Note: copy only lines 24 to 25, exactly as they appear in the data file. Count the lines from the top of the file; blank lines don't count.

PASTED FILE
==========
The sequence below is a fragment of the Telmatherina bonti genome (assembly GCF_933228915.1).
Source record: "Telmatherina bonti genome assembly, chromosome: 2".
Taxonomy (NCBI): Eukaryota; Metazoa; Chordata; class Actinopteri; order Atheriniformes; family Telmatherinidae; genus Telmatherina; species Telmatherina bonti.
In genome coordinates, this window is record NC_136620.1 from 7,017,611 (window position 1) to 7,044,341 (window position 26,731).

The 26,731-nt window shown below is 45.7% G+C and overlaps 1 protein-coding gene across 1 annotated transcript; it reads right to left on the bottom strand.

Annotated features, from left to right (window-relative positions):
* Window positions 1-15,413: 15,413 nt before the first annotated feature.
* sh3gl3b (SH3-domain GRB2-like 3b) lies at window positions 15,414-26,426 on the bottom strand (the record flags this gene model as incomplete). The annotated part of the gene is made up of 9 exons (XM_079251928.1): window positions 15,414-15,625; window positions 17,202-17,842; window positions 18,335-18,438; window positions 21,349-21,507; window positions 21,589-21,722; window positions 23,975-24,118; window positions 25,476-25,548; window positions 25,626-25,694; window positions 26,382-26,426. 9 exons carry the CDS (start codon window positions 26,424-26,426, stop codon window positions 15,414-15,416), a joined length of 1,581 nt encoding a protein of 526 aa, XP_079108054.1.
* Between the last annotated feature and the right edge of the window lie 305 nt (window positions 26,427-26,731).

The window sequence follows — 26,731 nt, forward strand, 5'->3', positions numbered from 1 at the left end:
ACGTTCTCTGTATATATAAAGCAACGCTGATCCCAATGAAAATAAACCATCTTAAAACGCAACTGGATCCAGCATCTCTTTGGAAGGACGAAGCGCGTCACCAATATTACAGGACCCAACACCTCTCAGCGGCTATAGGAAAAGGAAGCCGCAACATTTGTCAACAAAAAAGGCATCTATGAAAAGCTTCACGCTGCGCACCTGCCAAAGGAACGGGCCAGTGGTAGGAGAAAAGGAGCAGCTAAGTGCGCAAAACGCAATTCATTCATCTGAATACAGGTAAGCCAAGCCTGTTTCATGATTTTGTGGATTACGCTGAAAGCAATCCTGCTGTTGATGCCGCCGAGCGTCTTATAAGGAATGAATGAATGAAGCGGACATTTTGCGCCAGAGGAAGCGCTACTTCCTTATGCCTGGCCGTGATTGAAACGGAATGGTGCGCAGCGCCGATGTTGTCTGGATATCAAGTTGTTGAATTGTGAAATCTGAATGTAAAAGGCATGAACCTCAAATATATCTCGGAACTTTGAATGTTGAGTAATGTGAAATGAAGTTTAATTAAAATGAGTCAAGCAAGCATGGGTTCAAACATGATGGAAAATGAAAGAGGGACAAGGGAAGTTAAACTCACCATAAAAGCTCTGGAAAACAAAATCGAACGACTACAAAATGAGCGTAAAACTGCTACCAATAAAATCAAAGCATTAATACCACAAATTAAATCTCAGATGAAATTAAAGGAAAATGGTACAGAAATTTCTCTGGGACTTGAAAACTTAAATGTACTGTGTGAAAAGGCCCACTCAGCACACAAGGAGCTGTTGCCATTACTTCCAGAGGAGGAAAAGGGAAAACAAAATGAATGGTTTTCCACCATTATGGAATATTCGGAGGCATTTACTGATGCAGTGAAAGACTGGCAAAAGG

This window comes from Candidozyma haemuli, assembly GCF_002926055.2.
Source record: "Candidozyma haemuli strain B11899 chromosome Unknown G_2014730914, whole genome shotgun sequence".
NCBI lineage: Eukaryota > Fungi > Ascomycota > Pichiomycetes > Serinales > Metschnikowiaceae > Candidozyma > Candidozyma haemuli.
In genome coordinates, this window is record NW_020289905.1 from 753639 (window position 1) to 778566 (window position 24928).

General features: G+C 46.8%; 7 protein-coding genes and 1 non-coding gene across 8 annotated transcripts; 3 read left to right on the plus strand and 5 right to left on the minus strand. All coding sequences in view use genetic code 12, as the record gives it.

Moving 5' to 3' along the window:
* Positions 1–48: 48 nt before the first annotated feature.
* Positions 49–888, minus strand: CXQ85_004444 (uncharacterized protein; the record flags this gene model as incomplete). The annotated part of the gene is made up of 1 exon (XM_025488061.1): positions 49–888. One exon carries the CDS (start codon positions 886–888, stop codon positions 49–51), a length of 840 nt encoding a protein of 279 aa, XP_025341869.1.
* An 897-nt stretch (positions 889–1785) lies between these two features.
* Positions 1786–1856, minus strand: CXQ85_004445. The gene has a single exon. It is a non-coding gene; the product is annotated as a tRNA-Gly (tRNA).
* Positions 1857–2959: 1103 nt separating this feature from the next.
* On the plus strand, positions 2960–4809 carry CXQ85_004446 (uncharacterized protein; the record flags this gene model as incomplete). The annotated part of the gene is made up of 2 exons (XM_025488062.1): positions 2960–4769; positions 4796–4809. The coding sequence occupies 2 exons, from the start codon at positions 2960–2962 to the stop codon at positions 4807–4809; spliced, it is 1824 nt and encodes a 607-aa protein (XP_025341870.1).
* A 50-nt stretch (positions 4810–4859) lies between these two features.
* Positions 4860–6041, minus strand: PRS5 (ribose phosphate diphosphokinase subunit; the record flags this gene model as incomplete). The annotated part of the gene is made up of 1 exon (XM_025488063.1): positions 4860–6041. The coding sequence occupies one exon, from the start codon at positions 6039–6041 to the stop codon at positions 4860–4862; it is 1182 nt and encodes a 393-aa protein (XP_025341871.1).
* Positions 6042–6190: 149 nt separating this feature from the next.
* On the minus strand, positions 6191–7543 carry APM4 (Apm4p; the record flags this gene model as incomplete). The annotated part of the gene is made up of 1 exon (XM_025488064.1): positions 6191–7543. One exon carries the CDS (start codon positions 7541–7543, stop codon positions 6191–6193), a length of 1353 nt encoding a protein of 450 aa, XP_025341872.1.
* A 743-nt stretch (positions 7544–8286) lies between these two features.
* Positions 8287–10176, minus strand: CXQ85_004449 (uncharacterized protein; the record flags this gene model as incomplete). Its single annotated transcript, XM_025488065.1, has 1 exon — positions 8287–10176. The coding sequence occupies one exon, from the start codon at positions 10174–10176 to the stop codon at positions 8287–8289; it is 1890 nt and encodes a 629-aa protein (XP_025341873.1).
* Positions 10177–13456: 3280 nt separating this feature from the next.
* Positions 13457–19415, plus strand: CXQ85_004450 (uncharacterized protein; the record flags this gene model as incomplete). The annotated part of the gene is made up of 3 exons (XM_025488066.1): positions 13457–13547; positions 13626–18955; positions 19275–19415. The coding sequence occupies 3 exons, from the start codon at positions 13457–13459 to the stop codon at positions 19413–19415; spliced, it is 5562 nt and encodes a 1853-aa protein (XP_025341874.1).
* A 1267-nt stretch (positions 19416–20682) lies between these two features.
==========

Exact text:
* A 50-nt stretch (positions 4810–4859) lies between these two features.
* Positions 4860–6041, minus strand: PRS5 (ribose phosphate diphosphokinase subunit; the record flags this gene model as incomplete). The annotated part of the gene is made up of 1 exon (XM_025488063.1): positions 4860–6041. The coding sequence occupies one exon, from the start codon at positions 6039–6041 to the stop codon at positions 4860–4862; it is 1182 nt and encodes a 393-aa protein (XP_025341871.1).